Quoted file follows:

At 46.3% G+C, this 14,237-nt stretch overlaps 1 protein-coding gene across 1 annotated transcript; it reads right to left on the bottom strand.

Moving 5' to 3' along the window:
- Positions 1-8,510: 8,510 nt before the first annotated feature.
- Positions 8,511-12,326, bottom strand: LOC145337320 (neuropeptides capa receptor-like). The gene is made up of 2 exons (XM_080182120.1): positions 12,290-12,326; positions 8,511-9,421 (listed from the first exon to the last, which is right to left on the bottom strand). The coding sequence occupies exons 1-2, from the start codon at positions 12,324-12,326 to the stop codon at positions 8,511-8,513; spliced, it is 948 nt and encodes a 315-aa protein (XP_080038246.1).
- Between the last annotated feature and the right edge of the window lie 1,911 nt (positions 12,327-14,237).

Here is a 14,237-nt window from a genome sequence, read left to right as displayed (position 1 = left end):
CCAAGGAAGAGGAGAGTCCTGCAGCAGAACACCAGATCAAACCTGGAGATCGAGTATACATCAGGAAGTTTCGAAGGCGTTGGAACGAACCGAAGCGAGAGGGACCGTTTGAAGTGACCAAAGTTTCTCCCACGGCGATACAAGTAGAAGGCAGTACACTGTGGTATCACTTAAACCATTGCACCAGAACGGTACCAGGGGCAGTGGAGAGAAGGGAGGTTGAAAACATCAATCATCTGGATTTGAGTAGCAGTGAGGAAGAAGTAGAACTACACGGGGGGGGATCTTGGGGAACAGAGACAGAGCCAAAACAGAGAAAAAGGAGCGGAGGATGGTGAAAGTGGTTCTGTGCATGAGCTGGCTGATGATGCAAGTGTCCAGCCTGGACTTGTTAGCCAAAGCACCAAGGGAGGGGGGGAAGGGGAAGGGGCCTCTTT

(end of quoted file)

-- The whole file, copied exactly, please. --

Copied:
At 46.3% G+C, this 14,237-nt stretch overlaps 1 protein-coding gene across 1 annotated transcript; it reads right to left on the bottom strand.

Moving 5' to 3' along the window:
- Positions 1-8,510: 8,510 nt before the first annotated feature.
- Positions 8,511-12,326, bottom strand: LOC145337320 (neuropeptides capa receptor-like). The gene is made up of 2 exons (XM_080182120.1): positions 12,290-12,326; positions 8,511-9,421 (listed from the first exon to the last, which is right to left on the bottom strand). The coding sequence occupies exons 1-2, from the start codon at positions 12,324-12,326 to the stop codon at positions 8,511-8,513; spliced, it is 948 nt and encodes a 315-aa protein (XP_080038246.1).
- Between the last annotated feature and the right edge of the window lie 1,911 nt (positions 12,327-14,237).

Here is a 14,237-nt window from a genome sequence, read left to right as displayed (position 1 = left end):
CCAAGGAAGAGGAGAGTCCTGCAGCAGAACACCAGATCAAACCTGGAGATCGAGTATACATCAGGAAGTTTCGAAGGCGTTGGAACGAACCGAAGCGAGAGGGACCGTTTGAAGTGACCAAAGTTTCTCCCACGGCGATACAAGTAGAAGGCAGTACACTGTGGTATCACTTAAACCATTGCACCAGAACGGTACCAGGGGCAGTGGAGAGAAGGGAGGTTGAAAACATCAATCATCTGGATTTGAGTAGCAGTGAGGAAGAAGTAGAACTACACGGGGGGGGATCTTGGGGAACAGAGACAGAGCCAAAACAGAGAAAAAGGAGCGGAGGATGGTGAAAGTGGTTCTGTGCATGAGCTGGCTGATGATGCAAGTGTCCAGCCTGGACTTGTTAGCCAAAGCACCAAGGGAGGGGGGGAAGGGGAAGGGGCCTCTTT